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Saif al-Islam Gaddafi sentenced to death in Libya
The British-educated son of Col Muammar Gaddafi has been sentenced to death by firing squad by a court in war-torn Libya.
Saif al-Islam Gaddafi, the debonair friend of Lord Mandelson and other European notables who returned to his father's side during the 2011 revolution, was found guilty of war crimes by a court in the capital Tripoli.
He had appeared at hearings by video-link, as he was captured - in the deep Sahara desert in late 2011 - by a militia from the town of Zintan, which is fighting Tripoli-based brigades in the country's civil war.
Also sentenced to death were Col Gaddafi's notorious security chief and brother-in-law, Abdullah Senussi, who is accused by some of masterminding the Lockerbie bombing, his prime minister, Al-Baghdadi al-Mahmoudi, and six other aides.
They appeared in person, having been extradited from neighbouring countries to Tripoli before security collapsed in Libya.
The sentence was condemned by the United Nations and human rights groups, who said the trial lacked transparency.
The UN high commissioner for human rights said the trial had failed to pin accountability for individual crimes to individual defendants.
"We had closely monitored the detention and trial and found that international fair trial standards had failed to be met," a statement said.
"There were also serious issues relating to access to lawyers, claims of ill-treatment, and trials conducted in absentia."
Amnesty International said: "Instead of helping to establish the truth and ensuring accountability for serious violations during the 2011 armed conflict, this trial exposes the weakness of a criminal justice system which is hanging on by a thread in a war-torn country with no central authority."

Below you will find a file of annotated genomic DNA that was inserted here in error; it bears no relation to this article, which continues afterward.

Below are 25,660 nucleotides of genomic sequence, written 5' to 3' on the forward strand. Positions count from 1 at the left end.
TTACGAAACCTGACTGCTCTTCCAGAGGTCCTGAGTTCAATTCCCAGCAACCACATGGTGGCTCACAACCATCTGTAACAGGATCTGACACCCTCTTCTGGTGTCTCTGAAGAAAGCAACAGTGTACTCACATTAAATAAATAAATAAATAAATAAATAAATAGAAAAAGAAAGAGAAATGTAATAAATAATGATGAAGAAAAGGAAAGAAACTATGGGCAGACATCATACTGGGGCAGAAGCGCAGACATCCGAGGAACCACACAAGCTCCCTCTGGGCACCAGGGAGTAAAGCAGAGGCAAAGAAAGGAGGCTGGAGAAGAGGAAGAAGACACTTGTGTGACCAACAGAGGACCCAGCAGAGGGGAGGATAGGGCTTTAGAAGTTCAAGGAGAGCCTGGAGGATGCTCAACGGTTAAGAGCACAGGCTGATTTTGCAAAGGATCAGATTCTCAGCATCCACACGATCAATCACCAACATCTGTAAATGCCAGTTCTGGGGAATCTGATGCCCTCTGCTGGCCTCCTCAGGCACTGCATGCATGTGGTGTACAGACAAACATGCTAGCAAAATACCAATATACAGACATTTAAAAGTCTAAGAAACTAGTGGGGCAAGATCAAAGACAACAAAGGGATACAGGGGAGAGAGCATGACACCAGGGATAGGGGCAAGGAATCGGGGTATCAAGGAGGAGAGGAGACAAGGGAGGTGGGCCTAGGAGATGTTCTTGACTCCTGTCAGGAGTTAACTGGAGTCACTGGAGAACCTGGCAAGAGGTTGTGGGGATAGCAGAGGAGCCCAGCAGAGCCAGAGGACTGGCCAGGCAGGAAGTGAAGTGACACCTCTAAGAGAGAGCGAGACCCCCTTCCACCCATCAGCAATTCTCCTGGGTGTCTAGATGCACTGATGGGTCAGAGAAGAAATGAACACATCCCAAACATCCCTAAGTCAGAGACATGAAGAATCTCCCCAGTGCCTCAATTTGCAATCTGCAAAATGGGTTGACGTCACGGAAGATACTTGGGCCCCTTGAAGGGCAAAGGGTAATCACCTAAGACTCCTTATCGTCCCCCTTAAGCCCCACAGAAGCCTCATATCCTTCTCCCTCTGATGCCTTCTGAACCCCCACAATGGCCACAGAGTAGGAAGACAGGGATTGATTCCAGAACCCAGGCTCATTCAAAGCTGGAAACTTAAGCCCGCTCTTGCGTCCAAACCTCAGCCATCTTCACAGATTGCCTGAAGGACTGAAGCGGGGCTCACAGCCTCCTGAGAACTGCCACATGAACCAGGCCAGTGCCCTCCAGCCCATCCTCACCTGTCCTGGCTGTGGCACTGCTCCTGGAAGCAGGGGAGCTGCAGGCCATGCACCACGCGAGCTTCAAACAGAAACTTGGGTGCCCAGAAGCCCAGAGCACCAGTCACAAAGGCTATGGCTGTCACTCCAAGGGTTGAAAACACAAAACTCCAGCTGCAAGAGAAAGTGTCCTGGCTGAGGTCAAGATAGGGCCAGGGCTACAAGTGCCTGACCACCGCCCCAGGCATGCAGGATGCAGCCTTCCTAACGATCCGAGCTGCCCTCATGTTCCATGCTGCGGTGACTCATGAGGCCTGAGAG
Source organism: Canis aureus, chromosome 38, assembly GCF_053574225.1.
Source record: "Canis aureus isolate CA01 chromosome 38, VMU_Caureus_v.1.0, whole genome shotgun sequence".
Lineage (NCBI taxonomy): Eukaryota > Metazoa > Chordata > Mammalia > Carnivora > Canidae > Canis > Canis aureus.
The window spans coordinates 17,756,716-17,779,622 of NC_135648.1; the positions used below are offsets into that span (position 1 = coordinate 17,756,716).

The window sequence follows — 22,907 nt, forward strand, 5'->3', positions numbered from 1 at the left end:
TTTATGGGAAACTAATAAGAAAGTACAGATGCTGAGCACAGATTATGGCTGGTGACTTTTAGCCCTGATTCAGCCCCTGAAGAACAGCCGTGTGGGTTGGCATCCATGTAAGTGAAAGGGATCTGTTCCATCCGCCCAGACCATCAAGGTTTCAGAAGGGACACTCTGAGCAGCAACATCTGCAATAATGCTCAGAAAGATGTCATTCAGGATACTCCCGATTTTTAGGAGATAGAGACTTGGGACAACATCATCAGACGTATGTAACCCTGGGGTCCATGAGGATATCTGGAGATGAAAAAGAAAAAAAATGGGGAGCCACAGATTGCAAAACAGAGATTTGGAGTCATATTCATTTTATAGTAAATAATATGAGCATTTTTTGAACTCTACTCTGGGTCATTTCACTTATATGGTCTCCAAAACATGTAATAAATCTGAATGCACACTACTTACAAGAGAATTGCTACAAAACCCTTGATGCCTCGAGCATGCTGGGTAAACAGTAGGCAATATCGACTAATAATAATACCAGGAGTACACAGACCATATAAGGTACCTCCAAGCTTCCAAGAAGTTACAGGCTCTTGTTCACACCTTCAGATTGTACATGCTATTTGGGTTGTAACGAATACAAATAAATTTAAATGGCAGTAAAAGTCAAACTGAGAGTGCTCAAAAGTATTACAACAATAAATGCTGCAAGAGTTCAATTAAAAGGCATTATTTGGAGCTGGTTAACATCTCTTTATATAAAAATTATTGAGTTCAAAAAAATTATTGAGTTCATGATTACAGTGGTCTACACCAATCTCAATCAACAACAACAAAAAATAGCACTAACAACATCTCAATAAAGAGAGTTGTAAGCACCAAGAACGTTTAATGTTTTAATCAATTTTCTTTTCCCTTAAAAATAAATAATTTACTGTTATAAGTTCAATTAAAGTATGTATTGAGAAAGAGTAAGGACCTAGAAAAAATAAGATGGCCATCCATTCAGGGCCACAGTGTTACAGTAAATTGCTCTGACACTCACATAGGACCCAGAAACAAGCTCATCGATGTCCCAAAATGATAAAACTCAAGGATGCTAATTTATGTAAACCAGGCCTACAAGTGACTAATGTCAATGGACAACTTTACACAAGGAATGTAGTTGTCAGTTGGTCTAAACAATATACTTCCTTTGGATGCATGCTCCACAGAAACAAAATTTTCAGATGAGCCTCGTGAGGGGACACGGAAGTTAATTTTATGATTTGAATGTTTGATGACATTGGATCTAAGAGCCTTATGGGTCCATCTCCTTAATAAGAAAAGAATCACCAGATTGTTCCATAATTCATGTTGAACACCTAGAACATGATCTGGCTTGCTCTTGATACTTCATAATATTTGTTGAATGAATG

Saif al-Islam Gaddafi was the most western-oriented of Col Gaddafi's eight children, and took a PhD from the London School of Economics - part of which he was subsequently accused of plagiarising.
A charitable foundation he set up donated the LSE's Centre for the Study of Global Governance £1.5 million - though it only received and spent the first £300,000 before it was compelled by the scandal to give it up.
He spent several years abroad, and argued for political reform at home. After the "deal in the desert" with British prime minister Tony Blair, he was allowed to put some of his reform proposals, mainly economic, into practice.
Amongst his most important legacies was a deal with Islamist groups which led to the release of high-ranking Islamist prisoners - several of whom went on to play major roles in the revolution.
However, if he was ever his father's designated successor, as reports at the time of the revolution said, he seems to have fallen out of favour by 2010. Two younger brothers, Mutassim and Khamis, played major military roles in attempting to put down the uprising. Both were killed.
When the revolution started, Saif al-Islam took the side of his father, and gave a television address in which he wagged his finger aggressively at the rebels, calling them "rats". In subsequent weeks, western media allowed into Tripoli were invited to interview him, and he harangued gatherings of young Gaddafi loyalists.
His television speech and one such harangue formed part of the case against him, the court arguing that he had incited murder. The International Criminal Court had urged Libya to hand him over for trial in the Hague, saying he could not get a fair trial at home, but that was refused.
Senussi masterminded some of the worst crimes of the Gaddafi era, in particular the shooting dead of an alleged 1,200 prisoners at Abu Salim jail in Tripoli in 1996.
He was also found guilty in absentia by a French court for ordering the bombing of UTA Flight 772 over Niger, which killed 170 people in 1989. A Libyan dissident was on board.
The similarity to the bombing of Pan-Am 103 over Lockerbie the previous December led many to allege he also organised that attack.
[Source: By Richard Spencer, Middle East Editor, The Telegraph, London, 28Jul15]
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